Wall Street’s main lobbying arm has hired a top Supreme Court litigator to study a possible legal battle against a bank tax proposed by the Obama administration, on the theory that it would be unconstitutional, according to three industry officials briefed on the matter, Eric Dash writes in The New York Times.
In an e-mail message sent last week to the heads of Wall Street legal departments, executives of the lobbying group, the Securities Industry and Financial Markets Association, wrote that a bank tax might be unconstitutional because it would unfairly single out and penalize big banks, according to these officials, who did not want to be identified to preserve relationships with the group’s members.
The message said the association had hired Carter G. Phillips of Sidley Austin, who has argued dozens of cases before the Supreme Court, to study whether a tax on one industry could be considered arbitrary and punitive, providing the basis for a constitutional challenge, they said.
A spokesman for the lobbying group, Andrew DeSouza, confirmed on Sunday that Mr. Phillips was working with the group on a series of regulatory and legislative matters, including the tax. But because no formal tax legislation has been proposed by Congress, Mr. DeSouza said it was “premature to speculate on any potential actions beyond opposing the proposal itself as both punitive and counterproductive to increasing lending.”
Privately, executives at several large banks said they believed a legal battle was doomed to fail in Washington and risked escalating public rage over the bailouts of the banks. These executives say the industry may be better off pushing for a watered-down version of the tax. Most banks are just beginning to consider how, or whether, they would oppose it.
This political tug of war is centered on Wall Street bonuses, which have already returned to precrisis levels. The banks have tried to head off criticism by starting new charitable programs and by structuring executive bonuses in line with principles set by the federal pay adviser, like paying bonuses mostly in stock instead of cash and deferring the payout of some bonus money in case business declines again.
Administration officials hoped their proposed bank tax would serve much the same purpose. Democratic leaders in Congress have welcomed the plan, which could raise up to $117 billion to recoup projected losses from the bank bailout program.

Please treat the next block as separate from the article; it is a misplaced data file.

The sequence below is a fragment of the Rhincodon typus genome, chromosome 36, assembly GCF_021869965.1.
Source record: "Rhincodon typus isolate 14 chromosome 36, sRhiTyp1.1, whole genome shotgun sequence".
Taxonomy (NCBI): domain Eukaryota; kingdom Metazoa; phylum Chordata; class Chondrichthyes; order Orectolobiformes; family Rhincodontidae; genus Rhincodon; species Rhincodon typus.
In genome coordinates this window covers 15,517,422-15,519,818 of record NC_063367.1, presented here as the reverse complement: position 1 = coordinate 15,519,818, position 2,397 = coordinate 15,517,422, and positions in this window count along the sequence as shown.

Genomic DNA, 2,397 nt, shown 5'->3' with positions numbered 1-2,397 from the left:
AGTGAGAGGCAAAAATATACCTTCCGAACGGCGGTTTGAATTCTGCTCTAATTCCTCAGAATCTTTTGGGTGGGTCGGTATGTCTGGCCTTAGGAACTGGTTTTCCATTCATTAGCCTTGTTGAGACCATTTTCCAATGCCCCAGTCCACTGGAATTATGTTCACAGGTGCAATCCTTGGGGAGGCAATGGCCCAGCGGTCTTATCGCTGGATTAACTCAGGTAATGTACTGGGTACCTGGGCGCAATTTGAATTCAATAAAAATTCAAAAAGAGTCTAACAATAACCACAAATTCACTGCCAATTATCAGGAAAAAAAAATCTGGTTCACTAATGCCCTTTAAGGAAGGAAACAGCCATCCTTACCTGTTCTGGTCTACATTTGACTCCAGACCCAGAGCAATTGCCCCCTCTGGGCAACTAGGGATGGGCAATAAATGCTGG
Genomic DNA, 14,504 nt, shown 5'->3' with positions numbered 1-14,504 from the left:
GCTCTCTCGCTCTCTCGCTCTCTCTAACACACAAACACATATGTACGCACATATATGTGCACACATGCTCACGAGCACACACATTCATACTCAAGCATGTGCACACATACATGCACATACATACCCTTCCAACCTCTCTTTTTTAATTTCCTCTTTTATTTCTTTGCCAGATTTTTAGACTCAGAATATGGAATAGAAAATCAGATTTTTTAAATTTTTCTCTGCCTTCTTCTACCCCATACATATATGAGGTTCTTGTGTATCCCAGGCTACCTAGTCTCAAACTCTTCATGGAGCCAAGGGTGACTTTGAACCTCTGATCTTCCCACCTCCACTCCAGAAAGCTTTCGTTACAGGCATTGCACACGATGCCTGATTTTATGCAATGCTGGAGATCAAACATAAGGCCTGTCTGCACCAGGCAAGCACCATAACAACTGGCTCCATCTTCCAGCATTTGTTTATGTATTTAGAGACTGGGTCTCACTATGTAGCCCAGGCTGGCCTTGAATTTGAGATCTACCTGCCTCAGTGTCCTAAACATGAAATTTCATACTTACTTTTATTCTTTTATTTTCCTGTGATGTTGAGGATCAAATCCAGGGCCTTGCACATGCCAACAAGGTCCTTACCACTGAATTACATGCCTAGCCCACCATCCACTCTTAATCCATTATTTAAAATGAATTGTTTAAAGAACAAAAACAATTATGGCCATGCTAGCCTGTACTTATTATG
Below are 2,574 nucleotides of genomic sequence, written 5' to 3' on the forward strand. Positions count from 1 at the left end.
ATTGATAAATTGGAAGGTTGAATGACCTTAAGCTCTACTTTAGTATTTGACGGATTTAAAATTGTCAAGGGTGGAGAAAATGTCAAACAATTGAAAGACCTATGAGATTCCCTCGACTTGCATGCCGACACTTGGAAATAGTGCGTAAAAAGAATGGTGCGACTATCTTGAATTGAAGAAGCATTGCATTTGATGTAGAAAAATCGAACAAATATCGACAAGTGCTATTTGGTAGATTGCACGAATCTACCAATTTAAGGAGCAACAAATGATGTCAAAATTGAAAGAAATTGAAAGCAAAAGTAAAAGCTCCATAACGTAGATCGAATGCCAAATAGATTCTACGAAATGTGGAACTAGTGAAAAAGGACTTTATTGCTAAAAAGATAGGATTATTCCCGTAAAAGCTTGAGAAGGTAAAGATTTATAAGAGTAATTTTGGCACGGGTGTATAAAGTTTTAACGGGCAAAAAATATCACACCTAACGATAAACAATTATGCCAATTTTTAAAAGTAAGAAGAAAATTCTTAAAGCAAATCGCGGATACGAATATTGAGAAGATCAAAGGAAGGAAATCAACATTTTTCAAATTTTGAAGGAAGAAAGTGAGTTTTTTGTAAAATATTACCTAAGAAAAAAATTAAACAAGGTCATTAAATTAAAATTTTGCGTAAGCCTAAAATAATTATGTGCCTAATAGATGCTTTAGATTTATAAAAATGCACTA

Republicans have remained unusually silent on the tax, hoping to avoid a choice between supporting a tax increase and defending big bankers. Meanwhile, some liberal Democrats have gone further than the administration has, proposing a heavy tax on bank bonuses. Political analysts expect the bank tax to pass easily in the House but face resistance in the Senate.
There may be room for compromise. Administration officials hope to keep the proposed tax limited to major financial institutions with more than $50 billion in assets but consider that a difficult line to draw. For example, the proposed tax would not apply to large hedge funds; the mortgage finance giants Fannie Mae and Freddie Mac; or the carmakers Chrysler and General Motors.
“We believe the lines we have drawn are sound and sensible,” said Gene B. Sperling, a senior Treasury Department official. “We understand these are the type of things we will need to keep an open mind on in negotiations with Congress.”
The group has hired him before. Last spring, it retained Mr. Phillips to examine similar legal questions after lawmakers prepared to heavily tax Wall Street bonuses in response to the public’s outrage over bonuses for A.I.G. traders. Through an extensive phone campaign and relentless lobbying on Capitol Hill, the financial lobby successfully beat back the legislation without using the courts.
Mr. Phillips’s primary argument, however, might be that a tax so narrowly focused would penalize a specific group. Legal scholars say the Supreme Court has overturned only a handful of laws on those grounds, and those were typically rules that singled out political outcasts like former members of the Confederacy or people accused of being communists.
Officials of the lobbying group suggest that a bank tax would be punitive because it would seek to recoup bailout losses from companies that have already paid back their money — with warrants and interest.
Outside legal scholars agree. “It seems to me that it is not even a close question,” said Laurence H. Tribe, a constitutional law professor at Harvard who was a legal adviser to the Obama campaign. Mr. Tribe contends that imposing a fee or requirement to return a sum of money cannot be construed as a punishment. Even more important, the administration’s proposal lays out a clear set of criteria, not a list of individual culprits, Mr. Tribe said.